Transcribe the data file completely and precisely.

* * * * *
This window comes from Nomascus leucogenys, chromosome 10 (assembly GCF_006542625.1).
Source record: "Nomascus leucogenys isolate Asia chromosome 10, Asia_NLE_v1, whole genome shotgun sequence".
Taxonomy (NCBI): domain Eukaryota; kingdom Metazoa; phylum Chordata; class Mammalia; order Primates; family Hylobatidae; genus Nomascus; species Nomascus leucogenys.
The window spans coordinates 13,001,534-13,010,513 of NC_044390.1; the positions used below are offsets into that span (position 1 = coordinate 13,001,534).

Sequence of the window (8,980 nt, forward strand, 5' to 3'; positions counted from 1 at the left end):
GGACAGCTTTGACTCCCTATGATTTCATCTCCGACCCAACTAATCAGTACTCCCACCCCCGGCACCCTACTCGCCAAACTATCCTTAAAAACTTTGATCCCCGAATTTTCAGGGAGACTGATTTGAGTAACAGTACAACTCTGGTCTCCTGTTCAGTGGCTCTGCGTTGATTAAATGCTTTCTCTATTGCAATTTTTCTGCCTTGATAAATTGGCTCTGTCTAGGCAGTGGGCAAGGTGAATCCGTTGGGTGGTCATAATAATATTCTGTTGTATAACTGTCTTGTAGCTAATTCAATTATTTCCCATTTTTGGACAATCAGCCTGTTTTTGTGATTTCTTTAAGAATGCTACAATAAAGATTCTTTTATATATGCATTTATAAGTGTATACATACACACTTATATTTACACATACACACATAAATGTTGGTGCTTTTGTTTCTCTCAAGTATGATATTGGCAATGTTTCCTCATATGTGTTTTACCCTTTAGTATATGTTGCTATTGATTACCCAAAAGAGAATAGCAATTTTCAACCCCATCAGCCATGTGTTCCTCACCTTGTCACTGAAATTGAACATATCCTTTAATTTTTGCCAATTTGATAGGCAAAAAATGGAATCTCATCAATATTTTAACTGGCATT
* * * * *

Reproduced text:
This window comes from Nomascus leucogenys, chromosome 10 (assembly GCF_006542625.1).
Source record: "Nomascus leucogenys isolate Asia chromosome 10, Asia_NLE_v1, whole genome shotgun sequence".
Taxonomy (NCBI): domain Eukaryota; kingdom Metazoa; phylum Chordata; class Mammalia; order Primates; family Hylobatidae; genus Nomascus; species Nomascus leucogenys.
The window spans coordinates 13,001,534-13,010,513 of NC_044390.1; the positions used below are offsets into that span (position 1 = coordinate 13,001,534).

Sequence of the window (8,980 nt, forward strand, 5' to 3'; positions counted from 1 at the left end):
GGACAGCTTTGACTCCCTATGATTTCATCTCCGACCCAACTAATCAGTACTCCCACCCCCGGCACCCTACTCGCCAAACTATCCTTAAAAACTTTGATCCCCGAATTTTCAGGGAGACTGATTTGAGTAACAGTACAACTCTGGTCTCCTGTTCAGTGGCTCTGCGTTGATTAAATGCTTTCTCTATTGCAATTTTTCTGCCTTGATAAATTGGCTCTGTCTAGGCAGTGGGCAAGGTGAATCCGTTGGGTGGTCATAATAATATTCTGTTGTATAACTGTCTTGTAGCTAATTCAATTATTTCCCATTTTTGGACAATCAGCCTGTTTTTGTGATTTCTTTAAGAATGCTACAATAAAGATTCTTTTATATATGCATTTATAAGTGTATACATACACACTTATATTTACACATACACACATAAATGTTGGTGCTTTTGTTTCTCTCAAGTATGATATTGGCAATGTTTCCTCATATGTGTTTTACCCTTTAGTATATGTTGCTATTGATTACCCAAAAGAGAATAGCAATTTTCAACCCCATCAGCCATGTGTTCCTCACCTTGTCACTGAAATTGAACATATCCTTTAATTTTTGCCAATTTGATAGGCAAAAAATGGAATCTCATCAATATTTTAACTGGCATT